Much wasn’t known about Passengers before its release by anyone outside of the people who were directly involved with the film. Apparently, even the trailers gave up nothing. All we basically knew was that it was set in space and featured actors Chris Pratt and Jennifer Lawrence as leads. What comes out of it once you sit down to watch it is actually something that presents things that we’re not really use to seeing these days in American cinema.
Due to circumstances unknown to them, Jim (Chris Pratt) and Aurora (Jennifer Lawrence) find themselves in a weird place while on a voyage to another planet. Like everyone else on board, they were supposed to remain asleep in their hibernation pods for 120 years, but they happen to wake up about 90 years too early. With time not on their side, the two newly acquainted passengers find themselves in search of answers to why they’re awake and how they can reverse the situation that will prevent them from reaching their destination alive.
Passengers offers a lot in terms of story, but at the same time, it manages to remain on a very linear path through just about its entire duration. It’s primary concern is to engage with the thought of romance while also getting various reactions from the audience. When watching it, they clearly want you to laugh, empathize and maybe even shed a tear with the characters who are presented to us on-screen. Because of this, you end up knowing why they feel the way they do and why they do what they do.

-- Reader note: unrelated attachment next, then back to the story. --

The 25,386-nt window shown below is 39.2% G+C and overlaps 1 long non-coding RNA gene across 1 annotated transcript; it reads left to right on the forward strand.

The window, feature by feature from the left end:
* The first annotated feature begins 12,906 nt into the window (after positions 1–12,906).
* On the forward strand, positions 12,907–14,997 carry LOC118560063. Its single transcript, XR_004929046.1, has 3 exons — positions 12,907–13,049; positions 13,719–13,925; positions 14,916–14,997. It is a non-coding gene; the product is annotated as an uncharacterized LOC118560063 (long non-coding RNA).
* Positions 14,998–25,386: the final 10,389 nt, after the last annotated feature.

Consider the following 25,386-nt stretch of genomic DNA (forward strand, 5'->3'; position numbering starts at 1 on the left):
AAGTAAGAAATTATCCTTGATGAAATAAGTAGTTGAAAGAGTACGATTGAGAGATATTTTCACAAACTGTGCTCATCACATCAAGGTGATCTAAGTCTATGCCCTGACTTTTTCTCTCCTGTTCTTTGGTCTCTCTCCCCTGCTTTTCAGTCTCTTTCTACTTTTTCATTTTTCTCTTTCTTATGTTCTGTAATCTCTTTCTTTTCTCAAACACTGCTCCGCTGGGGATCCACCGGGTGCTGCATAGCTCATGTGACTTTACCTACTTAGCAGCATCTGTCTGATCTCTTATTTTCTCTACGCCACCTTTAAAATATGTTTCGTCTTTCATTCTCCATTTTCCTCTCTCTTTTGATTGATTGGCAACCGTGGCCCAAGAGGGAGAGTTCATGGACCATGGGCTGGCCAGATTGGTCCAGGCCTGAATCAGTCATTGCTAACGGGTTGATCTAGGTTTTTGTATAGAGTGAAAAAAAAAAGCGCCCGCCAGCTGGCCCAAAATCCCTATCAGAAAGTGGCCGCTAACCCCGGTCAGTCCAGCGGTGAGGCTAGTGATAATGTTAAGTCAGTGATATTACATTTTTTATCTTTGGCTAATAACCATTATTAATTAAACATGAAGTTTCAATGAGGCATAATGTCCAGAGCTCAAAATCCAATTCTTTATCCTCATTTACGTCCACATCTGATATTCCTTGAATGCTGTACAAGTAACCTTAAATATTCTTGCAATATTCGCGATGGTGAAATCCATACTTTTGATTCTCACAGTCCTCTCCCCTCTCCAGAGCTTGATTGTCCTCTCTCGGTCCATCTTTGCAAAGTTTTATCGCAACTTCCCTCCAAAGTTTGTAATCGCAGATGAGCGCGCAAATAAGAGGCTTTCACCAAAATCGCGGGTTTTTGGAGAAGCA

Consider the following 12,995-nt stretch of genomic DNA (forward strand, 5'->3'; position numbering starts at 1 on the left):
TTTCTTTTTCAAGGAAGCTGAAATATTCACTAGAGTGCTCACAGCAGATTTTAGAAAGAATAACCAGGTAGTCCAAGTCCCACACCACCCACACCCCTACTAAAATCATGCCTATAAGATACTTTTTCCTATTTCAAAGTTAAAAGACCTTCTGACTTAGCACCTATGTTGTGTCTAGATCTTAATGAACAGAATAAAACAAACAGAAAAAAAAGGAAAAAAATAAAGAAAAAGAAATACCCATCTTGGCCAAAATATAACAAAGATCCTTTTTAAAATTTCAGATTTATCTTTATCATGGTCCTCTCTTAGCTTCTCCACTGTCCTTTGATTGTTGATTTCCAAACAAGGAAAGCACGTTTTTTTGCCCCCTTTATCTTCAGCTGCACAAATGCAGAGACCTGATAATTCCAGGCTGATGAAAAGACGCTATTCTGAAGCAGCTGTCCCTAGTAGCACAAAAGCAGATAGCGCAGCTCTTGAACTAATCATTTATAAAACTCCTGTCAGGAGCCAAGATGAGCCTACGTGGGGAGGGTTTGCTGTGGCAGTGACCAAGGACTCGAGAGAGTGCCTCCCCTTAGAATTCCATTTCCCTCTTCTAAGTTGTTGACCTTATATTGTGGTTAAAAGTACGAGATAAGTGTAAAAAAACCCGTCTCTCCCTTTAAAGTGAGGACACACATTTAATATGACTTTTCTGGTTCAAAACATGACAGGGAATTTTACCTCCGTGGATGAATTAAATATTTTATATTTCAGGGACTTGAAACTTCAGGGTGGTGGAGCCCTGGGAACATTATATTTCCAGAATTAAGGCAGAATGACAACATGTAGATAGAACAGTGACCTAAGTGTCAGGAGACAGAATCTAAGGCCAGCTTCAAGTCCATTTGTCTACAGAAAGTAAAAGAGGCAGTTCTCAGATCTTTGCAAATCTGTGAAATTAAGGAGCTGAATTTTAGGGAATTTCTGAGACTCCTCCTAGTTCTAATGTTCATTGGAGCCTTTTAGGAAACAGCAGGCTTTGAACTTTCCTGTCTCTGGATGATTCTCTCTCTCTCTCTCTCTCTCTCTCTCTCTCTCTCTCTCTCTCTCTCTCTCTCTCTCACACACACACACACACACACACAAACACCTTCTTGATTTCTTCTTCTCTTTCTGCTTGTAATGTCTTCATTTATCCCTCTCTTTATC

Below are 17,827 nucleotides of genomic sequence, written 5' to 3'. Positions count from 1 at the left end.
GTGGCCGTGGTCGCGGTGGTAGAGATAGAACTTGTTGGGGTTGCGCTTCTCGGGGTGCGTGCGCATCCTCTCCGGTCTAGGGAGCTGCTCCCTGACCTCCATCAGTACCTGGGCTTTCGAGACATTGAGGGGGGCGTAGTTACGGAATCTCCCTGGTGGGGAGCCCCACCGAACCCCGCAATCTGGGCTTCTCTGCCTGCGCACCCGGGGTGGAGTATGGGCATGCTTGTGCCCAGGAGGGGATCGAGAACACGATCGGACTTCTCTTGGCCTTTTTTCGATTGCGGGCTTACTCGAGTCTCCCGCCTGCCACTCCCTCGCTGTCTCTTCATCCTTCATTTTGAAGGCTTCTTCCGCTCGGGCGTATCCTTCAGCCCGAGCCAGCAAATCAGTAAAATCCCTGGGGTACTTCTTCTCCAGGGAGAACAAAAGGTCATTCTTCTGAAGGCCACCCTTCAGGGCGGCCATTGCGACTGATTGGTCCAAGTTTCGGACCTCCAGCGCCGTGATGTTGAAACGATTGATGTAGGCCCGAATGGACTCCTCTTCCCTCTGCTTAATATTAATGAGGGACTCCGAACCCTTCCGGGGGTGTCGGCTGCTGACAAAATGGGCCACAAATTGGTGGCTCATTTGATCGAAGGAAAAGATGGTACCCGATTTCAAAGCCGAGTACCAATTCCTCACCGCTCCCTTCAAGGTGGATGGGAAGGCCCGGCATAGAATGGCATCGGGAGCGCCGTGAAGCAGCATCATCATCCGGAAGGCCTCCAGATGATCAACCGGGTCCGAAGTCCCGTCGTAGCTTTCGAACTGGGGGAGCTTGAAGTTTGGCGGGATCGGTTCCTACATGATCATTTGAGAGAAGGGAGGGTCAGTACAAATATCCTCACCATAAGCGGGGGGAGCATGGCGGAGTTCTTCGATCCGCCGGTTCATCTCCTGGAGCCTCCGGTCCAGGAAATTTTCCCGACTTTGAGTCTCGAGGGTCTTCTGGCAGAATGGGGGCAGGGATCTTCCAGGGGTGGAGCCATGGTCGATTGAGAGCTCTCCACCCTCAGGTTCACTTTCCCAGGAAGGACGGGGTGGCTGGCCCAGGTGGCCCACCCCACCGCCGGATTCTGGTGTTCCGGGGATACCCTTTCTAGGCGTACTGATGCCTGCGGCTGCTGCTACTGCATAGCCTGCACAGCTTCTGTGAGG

It turns out that Passengers is a solid sci-fi movie, but the story that is included is more about the drama that an individual may have to go through while essentially being isolated. Sure, there is a significant chunk of action, but it’s not really much of a focal point. This is a tricky idea for cinema focusing on science fiction due to pictures from this genre usually being about action, adventure and going where we can only dream of going at this point in mankind’s history. That alone could scare some people off, but most of what’s here works.
Another thing that this doesn’t include are things like aliens. It’s not everyday that you see a science fiction movie in space not include aliens, but when it does happen, these pictures are more likely to be attempting high art over entertainment. That’s one of the features that makes Passengers unique. It’s not here to offer us the kind of stuff we have been fed for a while now. It’s clear purpose is to amuse while asking the audience to emotionally connect with the characters to some degree.
In order for it to work, getting actors who could carry a film as a duo was important. They’re going to be on the screen together, but they’re also going to be spending time separated from one another aboard a ship where everyone else is sound asleep. For that reason, bringing in actors like Chris Pratt and Jennifer Lawrence proved to be smart. At least in terms of the public personas that they decide to present to the general public, these two appear to be likeable in the eyes of people who care about the personal lives of celebrities.
Plus, these two were able to build some seemingly authentic chemistry over the course of the movie. You know they’re both solid actors, but achieving that successfully isn’t always easy for even the best in the acting business. As we’re waiting and watching for everything to come together, we’re also watching their characters grow as they discover a vast universe and one another. As both of those aspects of the film develop, you begin to understand how the relationship between the two characters being portrayed becomes the driving force of the entire picture.
From the standpoint of pure entertainment, Passengers is a movie that hopes to bring something different from what is normally demanded of Hollywood these days. Attempting something like this is greatly appreciated for those of us who look to be engaged by more than the usual. If we allow it, Passengers gives us an opportunity to do that with its simplistic approach to dealing with complicated subjects.
Director: Morten Tyldum
Film Length: 111 minutes
Release Date: December 21, 2016
Distributor: Columbia Pictures
- Score - 7/107/10